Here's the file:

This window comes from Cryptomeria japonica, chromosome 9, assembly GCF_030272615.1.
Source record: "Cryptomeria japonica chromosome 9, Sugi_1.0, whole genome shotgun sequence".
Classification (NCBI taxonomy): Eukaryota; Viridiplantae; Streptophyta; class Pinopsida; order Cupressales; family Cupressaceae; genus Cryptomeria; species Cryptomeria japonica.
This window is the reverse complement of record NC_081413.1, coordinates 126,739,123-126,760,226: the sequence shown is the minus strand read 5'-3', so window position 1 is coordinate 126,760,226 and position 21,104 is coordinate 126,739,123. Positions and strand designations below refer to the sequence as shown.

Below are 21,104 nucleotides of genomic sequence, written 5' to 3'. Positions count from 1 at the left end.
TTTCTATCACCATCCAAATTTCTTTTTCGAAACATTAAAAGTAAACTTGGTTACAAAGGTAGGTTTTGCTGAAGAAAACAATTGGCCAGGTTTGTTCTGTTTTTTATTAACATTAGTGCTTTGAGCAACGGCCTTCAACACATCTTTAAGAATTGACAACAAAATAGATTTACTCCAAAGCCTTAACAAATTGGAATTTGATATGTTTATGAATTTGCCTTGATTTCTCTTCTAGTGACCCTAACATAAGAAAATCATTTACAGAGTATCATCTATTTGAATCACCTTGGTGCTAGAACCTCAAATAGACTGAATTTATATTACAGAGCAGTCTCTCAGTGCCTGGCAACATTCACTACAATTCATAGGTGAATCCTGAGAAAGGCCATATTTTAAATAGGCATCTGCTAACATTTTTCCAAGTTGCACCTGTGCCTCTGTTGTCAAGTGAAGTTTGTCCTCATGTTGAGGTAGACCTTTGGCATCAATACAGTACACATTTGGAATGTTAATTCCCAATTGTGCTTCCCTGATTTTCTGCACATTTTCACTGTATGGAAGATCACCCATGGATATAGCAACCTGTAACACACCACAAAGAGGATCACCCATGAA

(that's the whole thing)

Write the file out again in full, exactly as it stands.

This window comes from Cryptomeria japonica, chromosome 9, assembly GCF_030272615.1.
Source record: "Cryptomeria japonica chromosome 9, Sugi_1.0, whole genome shotgun sequence".
Classification (NCBI taxonomy): Eukaryota; Viridiplantae; Streptophyta; class Pinopsida; order Cupressales; family Cupressaceae; genus Cryptomeria; species Cryptomeria japonica.
This window is the reverse complement of record NC_081413.1, coordinates 126,739,123-126,760,226: the sequence shown is the minus strand read 5'-3', so window position 1 is coordinate 126,760,226 and position 21,104 is coordinate 126,739,123. Positions and strand designations below refer to the sequence as shown.

Below are 21,104 nucleotides of genomic sequence, written 5' to 3'. Positions count from 1 at the left end.
TTTCTATCACCATCCAAATTTCTTTTTCGAAACATTAAAAGTAAACTTGGTTACAAAGGTAGGTTTTGCTGAAGAAAACAATTGGCCAGGTTTGTTCTGTTTTTTATTAACATTAGTGCTTTGAGCAACGGCCTTCAACACATCTTTAAGAATTGACAACAAAATAGATTTACTCCAAAGCCTTAACAAATTGGAATTTGATATGTTTATGAATTTGCCTTGATTTCTCTTCTAGTGACCCTAACATAAGAAAATCATTTACAGAGTATCATCTATTTGAATCACCTTGGTGCTAGAACCTCAAATAGACTGAATTTATATTACAGAGCAGTCTCTCAGTGCCTGGCAACATTCACTACAATTCATAGGTGAATCCTGAGAAAGGCCATATTTTAAATAGGCATCTGCTAACATTTTTCCAAGTTGCACCTGTGCCTCTGTTGTCAAGTGAAGTTTGTCCTCATGTTGAGGTAGACCTTTGGCATCAATACAGTACACATTTGGAATGTTAATTCCCAATTGTGCTTCCCTGATTTTCTGCACATTTTCACTGTATGGAAGATCACCCATGGATATAGCAACCTGTAACACACCACAAAGAGGATCACCCATGAA